Most people think of fun things to do on their three day weekends. Things like getting a babysitter and seeing a movie with your spouse, going to a birthday party, getting some car maintenance done, or taking the kids to the playgrond. Me? I spent this weekend forking an existing open source project.
The particular project I forked was six different code bases from Kirill Grouchnikov relating to the Flamingo Widget Library and the Substance Look and Feel. However, there was no drama like what went on with Hudson and Jenkins. Kirill (the principal and basically sole developer) instead has decided to end his support for the project. Something about Android having a better growth potential and that his work on the Android Market paying his rent/mortgage I’m sure. He seems pretty determined about this, because he has even rejected some pull requests for some very specific null pointer checks. In his response he has practically asked that the project be forked, so I am testing the waters.
There are a few things to consider when one is forking a project. The first is the the license terms. Kirill licensed his projects under the 3-clause BSD license . This license allows forking with basically two restrictions (my understanding in layman’s terms, I am not a lawyer though I play one when reading GrokLaw): (a) credit where credit is due and (b) pick a new name. So I’ve come up with some names for my forks of the projects.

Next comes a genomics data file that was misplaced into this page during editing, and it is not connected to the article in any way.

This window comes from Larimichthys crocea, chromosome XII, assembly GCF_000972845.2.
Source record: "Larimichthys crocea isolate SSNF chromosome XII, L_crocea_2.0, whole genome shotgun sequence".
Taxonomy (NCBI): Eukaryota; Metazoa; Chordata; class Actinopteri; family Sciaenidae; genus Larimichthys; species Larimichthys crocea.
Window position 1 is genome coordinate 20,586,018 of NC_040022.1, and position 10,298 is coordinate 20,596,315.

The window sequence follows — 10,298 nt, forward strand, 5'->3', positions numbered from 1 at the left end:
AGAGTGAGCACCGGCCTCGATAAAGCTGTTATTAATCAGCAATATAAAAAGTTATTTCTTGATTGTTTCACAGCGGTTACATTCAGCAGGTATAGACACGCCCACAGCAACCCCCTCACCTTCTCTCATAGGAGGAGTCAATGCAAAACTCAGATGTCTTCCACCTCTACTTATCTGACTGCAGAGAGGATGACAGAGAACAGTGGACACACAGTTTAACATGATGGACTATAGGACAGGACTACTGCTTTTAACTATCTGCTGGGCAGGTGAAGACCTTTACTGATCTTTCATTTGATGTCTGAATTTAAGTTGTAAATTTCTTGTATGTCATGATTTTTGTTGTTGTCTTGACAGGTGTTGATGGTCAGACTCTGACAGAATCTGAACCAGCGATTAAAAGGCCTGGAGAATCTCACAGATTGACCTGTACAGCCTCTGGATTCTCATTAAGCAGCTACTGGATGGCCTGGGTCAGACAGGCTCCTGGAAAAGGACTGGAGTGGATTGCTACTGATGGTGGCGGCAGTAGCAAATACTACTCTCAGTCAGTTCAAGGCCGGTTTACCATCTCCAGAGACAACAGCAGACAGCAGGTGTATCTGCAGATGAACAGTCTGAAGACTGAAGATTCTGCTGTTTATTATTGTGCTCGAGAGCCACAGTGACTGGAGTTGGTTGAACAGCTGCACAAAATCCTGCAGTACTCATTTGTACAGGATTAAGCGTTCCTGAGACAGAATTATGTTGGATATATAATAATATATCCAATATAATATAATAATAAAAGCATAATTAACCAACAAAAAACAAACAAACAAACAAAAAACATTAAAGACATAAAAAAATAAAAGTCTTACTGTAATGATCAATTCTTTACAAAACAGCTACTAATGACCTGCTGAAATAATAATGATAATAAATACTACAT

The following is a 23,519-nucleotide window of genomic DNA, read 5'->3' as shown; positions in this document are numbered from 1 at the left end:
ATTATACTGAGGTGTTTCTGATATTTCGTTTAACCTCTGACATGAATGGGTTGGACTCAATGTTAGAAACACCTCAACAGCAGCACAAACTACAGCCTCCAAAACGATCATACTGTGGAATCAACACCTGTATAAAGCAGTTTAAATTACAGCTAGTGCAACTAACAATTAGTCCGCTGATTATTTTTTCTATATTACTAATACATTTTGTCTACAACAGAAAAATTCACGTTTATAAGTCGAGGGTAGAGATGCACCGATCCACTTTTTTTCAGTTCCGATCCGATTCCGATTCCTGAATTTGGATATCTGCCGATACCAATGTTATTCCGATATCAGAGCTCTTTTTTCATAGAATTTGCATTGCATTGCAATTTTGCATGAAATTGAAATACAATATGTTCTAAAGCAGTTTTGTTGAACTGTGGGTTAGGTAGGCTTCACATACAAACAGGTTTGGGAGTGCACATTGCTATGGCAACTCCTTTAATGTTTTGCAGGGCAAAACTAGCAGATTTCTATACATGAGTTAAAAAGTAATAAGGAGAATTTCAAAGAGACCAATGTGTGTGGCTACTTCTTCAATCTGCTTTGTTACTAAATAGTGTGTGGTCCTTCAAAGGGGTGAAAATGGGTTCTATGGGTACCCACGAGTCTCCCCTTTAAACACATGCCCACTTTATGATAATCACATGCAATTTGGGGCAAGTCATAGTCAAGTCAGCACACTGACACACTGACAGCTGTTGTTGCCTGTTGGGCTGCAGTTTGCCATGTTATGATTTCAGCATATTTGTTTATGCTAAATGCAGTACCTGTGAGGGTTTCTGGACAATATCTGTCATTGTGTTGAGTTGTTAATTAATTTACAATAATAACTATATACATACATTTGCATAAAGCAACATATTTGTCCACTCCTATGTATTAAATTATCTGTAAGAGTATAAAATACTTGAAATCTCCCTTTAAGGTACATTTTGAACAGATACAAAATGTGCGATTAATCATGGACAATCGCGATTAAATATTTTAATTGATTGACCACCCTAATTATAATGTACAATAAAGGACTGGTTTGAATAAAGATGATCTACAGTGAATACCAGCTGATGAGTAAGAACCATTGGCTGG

- Halberd – another middle ages weapon with three sharp points, just configured differently.
- Insubstantial – A play on substance. Really the UI widgets should be insubstantial and fall away leaving only the data and user interaction.
- Peacock – Another colorful bird.
- plaf-(widget|plugin) – I’m just being lazy here. (Pluggable) Look and Feel.
The next question is releases and maintenance plan. For now I am synchronizing all of the release numbers to 6.2. There are some null pointer fixes in the forks for substance, flamingo, and plaf-widget. I intend to only do bug fixes and minor alterations for this release. Any new features will wind up in a 7.0 release. At my day job we have code for rounded window pane corners. If that winds up in a public repository it will be in the 7.0 release, these are the sorts of feature adds that are not going into bug fix releases.
Next this fork gives me a chance to do other tweaks that match my whims. For my day job we have a need to see these libraries in a Maven repo, so to that end I have migrated the build system to Gradle, am building the git repo on a CloudBees instance, and I have a Sonatype account to post the libs on their OSS repository. Details and experiences will be in another blog post.
The other tweak has to do with the infamous EDT checks Kirill installed into Substance. I have decided to add system properties to control the logging of the errors and the throwing of exceptions separately. By default violations will be logged to
System.err, but no exception will be thrown. You’re free toggle either one of them (
insubstantial.logEDT as Booleans). I was going to leave them both turned on, until I discovered that Kirill’s own unit tests for Flamingo violate the rules. The whole EDT issue is worthy of its own blog post/diatribe.
For those who are interested, the maven repository groupId is
com.github.insubstantial. The code is at https://github.com/Insubstantial. I have this set up as a group at github. So patches are welcome, and so are collaborators.